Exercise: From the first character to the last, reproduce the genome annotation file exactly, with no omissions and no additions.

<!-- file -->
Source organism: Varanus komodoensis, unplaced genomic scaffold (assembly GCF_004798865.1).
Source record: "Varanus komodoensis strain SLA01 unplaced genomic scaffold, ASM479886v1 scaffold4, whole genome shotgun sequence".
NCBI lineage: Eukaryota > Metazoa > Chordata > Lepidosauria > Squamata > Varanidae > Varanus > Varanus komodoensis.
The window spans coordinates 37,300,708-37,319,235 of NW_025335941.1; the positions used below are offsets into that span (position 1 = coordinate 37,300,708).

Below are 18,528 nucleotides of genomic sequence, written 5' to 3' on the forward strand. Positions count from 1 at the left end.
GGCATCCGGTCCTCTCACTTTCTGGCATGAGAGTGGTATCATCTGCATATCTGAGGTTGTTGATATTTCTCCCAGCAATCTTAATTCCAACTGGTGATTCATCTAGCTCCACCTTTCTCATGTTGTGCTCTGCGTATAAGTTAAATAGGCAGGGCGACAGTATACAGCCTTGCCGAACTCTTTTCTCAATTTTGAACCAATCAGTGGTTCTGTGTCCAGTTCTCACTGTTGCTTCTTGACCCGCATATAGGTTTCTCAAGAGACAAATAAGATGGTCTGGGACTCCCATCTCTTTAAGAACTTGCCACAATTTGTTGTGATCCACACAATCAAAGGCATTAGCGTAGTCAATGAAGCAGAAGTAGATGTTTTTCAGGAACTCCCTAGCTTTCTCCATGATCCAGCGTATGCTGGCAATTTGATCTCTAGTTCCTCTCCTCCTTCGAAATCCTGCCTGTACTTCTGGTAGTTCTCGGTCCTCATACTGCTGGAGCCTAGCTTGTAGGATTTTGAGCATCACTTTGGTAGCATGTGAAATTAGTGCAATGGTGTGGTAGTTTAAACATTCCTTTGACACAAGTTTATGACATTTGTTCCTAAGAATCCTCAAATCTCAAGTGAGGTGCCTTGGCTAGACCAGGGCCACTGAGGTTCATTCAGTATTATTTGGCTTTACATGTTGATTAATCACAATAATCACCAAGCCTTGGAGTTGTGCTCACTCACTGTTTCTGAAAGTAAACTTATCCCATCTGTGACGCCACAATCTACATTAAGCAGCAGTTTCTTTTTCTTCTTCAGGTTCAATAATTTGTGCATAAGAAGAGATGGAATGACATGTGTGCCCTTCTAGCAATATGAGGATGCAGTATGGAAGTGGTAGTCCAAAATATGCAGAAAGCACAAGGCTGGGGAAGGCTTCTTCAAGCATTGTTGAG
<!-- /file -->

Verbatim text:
Source organism: Varanus komodoensis, unplaced genomic scaffold (assembly GCF_004798865.1).
Source record: "Varanus komodoensis strain SLA01 unplaced genomic scaffold, ASM479886v1 scaffold4, whole genome shotgun sequence".
NCBI lineage: Eukaryota > Metazoa > Chordata > Lepidosauria > Squamata > Varanidae > Varanus > Varanus komodoensis.
The window spans coordinates 37,300,708-37,319,235 of NW_025335941.1; the positions used below are offsets into that span (position 1 = coordinate 37,300,708).

Below are 18,528 nucleotides of genomic sequence, written 5' to 3' on the forward strand. Positions count from 1 at the left end.
GGCATCCGGTCCTCTCACTTTCTGGCATGAGAGTGGTATCATCTGCATATCTGAGGTTGTTGATATTTCTCCCAGCAATCTTAATTCCAACTGGTGATTCATCTAGCTCCACCTTTCTCATGTTGTGCTCTGCGTATAAGTTAAATAGGCAGGGCGACAGTATACAGCCTTGCCGAACTCTTTTCTCAATTTTGAACCAATCAGTGGTTCTGTGTCCAGTTCTCACTGTTGCTTCTTGACCCGCATATAGGTTTCTCAAGAGACAAATAAGATGGTCTGGGACTCCCATCTCTTTAAGAACTTGCCACAATTTGTTGTGATCCACACAATCAAAGGCATTAGCGTAGTCAATGAAGCAGAAGTAGATGTTTTTCAGGAACTCCCTAGCTTTCTCCATGATCCAGCGTATGCTGGCAATTTGATCTCTAGTTCCTCTCCTCCTTCGAAATCCTGCCTGTACTTCTGGTAGTTCTCGGTCCTCATACTGCTGGAGCCTAGCTTGTAGGATTTTGAGCATCACTTTGGTAGCATGTGAAATTAGTGCAATGGTGTGGTAGTTTAAACATTCCTTTGACACAAGTTTATGACATTTGTTCCTAAGAATCCTCAAATCTCAAGTGAGGTGCCTTGGCTAGACCAGGGCCACTGAGGTTCATTCAGTATTATTTGGCTTTACATGTTGATTAATCACAATAATCACCAAGCCTTGGAGTTGTGCTCACTCACTGTTTCTGAAAGTAAACTTATCCCATCTGTGACGCCACAATCTACATTAAGCAGCAGTTTCTTTTTCTTCTTCAGGTTCAATAATTTGTGCATAAGAAGAGATGGAATGACATGTGTGCCCTTCTAGCAATATGAGGATGCAGTATGGAAGTGGTAGTCCAAAATATGCAGAAAGCACAAGGCTGGGGAAGGCTTCTTCAAGCATTGTTGAG